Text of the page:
9. ^ Plotkin, Mark (23 November 2012). "A good deal for the District and Puerto Rico". The Washington Post. Retrieved 18 February 2013. 
  10. ^ Miller, Mark (11 February 2012). "Puerto Rico referendum could revitalize D.C. statehood debate". The Washington Times. Retrieved 18 February 2013. 
  11. ^ http://www.huffingtonpost.com/2014/07/21/obama-dc-statehood_n_5606737.html
  12. ^ http://www.usatoday.com/story/theoval/2014/07/21/president-obama-dc-statehood-position/12949055/
  13. ^ Simpson, Ian. "Senate holds hearing on District of Columbia statehood". Reuters. Retrieved 15 September 2014. 
  14. ^ Madison, James (April 30, 1996). "The Federalist No. 43". The Independent Journal. Library of Congress. Retrieved May 31, 2008. 
  15. ^ a b Pate, Hewitt R. (1993-08-27). "D.C. Statehood: Not Without a Constitutional Amendment". The Heritage Foundation. Retrieved 2008-12-29. 
  16. ^ DC Statehood makes No Sense
  17. ^ Post article
  18. ^ Eric M. Weiss, D.C.'s Bid To Impose Commuter Tax Denied, The Washington Post, Saturday, November 5, 2005; Page A01
  19. ^ Health, United States. Congress. House. Committee on the District of Columbia. Subcommittee on Fiscal Affairs and (1987). D.C. statehood: hearings and markups before the Subcommittee on Fiscal Affairs and Health of the Committee on the District of Columbia, House of Representatives, One Hundredth Congress, first session, on H.R. 51 .... U.S. G.P.O. p. 401. Retrieved January 16, 2013. I believe this passage would require that, at the minimum, Maryland, as well as the Congress consent to any legislation designed to grant statehood to the District of Columbia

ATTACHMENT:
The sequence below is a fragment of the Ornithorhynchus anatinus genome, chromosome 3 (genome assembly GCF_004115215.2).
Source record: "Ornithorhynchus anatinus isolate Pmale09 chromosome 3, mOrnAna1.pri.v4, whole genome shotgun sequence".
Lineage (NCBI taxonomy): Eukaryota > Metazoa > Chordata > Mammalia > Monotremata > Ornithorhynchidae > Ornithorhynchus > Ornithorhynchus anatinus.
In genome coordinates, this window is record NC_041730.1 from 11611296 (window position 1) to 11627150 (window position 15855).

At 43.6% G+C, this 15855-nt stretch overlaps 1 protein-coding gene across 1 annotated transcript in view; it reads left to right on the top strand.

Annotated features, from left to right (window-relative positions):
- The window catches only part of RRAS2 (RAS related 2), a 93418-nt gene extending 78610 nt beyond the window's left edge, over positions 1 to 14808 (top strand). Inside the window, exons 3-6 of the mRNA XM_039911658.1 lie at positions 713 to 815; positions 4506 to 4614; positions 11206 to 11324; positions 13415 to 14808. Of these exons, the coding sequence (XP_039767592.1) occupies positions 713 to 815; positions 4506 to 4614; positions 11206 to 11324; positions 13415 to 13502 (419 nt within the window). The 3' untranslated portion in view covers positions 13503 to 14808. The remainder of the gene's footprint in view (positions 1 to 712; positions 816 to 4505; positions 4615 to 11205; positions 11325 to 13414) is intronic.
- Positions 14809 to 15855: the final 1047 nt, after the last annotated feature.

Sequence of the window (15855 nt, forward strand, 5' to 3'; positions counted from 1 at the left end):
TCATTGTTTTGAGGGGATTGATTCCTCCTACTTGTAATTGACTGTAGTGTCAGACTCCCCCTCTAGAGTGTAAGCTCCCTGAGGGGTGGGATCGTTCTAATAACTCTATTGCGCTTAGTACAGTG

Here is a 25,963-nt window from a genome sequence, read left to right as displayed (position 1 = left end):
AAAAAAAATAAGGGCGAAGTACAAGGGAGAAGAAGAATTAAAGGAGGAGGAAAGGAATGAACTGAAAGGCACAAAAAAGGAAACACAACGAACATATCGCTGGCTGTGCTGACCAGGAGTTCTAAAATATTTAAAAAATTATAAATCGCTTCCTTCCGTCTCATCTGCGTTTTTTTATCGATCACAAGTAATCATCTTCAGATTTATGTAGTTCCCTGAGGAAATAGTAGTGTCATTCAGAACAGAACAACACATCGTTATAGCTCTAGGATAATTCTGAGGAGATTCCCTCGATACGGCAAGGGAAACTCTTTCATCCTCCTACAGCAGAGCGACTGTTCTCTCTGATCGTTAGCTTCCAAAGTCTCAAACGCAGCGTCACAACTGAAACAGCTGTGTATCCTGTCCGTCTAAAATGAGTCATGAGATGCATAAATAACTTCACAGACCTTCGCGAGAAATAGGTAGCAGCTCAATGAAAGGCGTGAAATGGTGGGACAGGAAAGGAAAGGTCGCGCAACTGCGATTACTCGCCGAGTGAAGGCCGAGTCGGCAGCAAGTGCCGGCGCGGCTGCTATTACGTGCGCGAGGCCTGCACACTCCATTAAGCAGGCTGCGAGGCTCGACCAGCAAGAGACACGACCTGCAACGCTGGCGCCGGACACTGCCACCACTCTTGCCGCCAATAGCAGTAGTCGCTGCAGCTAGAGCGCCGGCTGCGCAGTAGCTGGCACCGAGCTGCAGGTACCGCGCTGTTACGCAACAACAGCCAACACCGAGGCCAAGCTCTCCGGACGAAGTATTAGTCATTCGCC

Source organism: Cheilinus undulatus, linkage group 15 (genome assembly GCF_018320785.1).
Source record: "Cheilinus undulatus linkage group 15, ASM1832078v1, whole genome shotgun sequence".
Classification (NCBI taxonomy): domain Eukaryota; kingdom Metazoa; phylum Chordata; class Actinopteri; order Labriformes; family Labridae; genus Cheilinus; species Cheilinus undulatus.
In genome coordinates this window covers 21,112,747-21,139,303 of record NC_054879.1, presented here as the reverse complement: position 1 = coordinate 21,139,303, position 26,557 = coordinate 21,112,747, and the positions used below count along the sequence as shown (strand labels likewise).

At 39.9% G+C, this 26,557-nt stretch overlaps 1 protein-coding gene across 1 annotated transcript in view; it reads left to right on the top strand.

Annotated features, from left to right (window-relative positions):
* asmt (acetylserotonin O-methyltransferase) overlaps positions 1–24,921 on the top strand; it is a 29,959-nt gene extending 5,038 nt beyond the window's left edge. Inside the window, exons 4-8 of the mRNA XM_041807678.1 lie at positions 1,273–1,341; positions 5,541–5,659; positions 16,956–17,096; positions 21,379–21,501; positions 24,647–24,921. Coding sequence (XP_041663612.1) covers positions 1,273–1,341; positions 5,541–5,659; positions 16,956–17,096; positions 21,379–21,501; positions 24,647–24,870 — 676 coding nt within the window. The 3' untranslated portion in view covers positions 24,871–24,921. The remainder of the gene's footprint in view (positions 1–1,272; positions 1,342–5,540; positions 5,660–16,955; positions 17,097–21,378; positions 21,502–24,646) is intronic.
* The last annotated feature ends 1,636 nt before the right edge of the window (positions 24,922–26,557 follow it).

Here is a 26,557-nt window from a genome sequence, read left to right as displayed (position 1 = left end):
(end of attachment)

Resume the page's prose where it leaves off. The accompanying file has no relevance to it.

20. ^ "District of Columbia-Maryland Reunion Act (110th Congress, H.R. 1858)". GovTrack. 2007. Retrieved 2008-12-29. 
  21. ^ a b "Q&A with Rep. Tom Davis". The Washington Post. 1998-03-03. Archived from the original on February 24, 1999. Retrieved January 26, 2013. 
  22. ^ Madison, James (1996-04-30). "The Federalist No. 43". The Independent Journal. Library of Congress. Retrieved 2008-05-31. 
  23. ^ a b "District of Columbia Voting Rights Restoration Act of 2004 (108th Congress, H.R. 3709)". GovTrack. 2004. Retrieved 2008-12-29. 
  24. ^ Rohrabacher, Dana (2004-06-23). "Testimony before the Committee on Government Reform" (PDF). DC Vote. Retrieved 2008-12-27. 
  25. ^ "Lieberman Deeply Disappointed By Failure To Secure 60 Votes For Equal Representation For D.C. Citizens". Senator Joseph Lieberman (CT). 2007-09-18. Retrieved 2008-12-28. 
  26. ^ Turley, Jonathan (2007-08-20). "D.C. Vote in Congress: House Judiciary Committee". Statement for the Record, Legislative Hearing on H.R. 5388. Retrieved 2008-12-28. 
  27. ^ a b c McCartney, Robert. "Critics of D.C. statehood cite specious objections, such as Grave Snowplow Threat.". The Washington Post. 
  28. ^ a b Davis, Aaron. "Congress takes up bill to make D.C. the 51st state". The Washington Post. 
  29. ^ "Norton: Hillary Clinton Supports D.C. Statehood". Washington City Paper. 
  30. ^ Chan, Sewell (November 5, 2000). "Message Gets Rolling; D.C. Government Enlists Residents' Vehicles In Campaign for Congressional Representation". The Washington Post. p. C01. Retrieved August 6, 2008. 
  31. ^ "Transition in Washington; Political License Plate Is Out, Bush Says". The New York Times. January 19, 2001. Retrieved August 6, 2008. 
  32. ^ Craig, Tim (January 15, 2013). "Obama to use D.C. ‘taxation without representation’ license plates". The Washington Post. Retrieved January 16, 2013.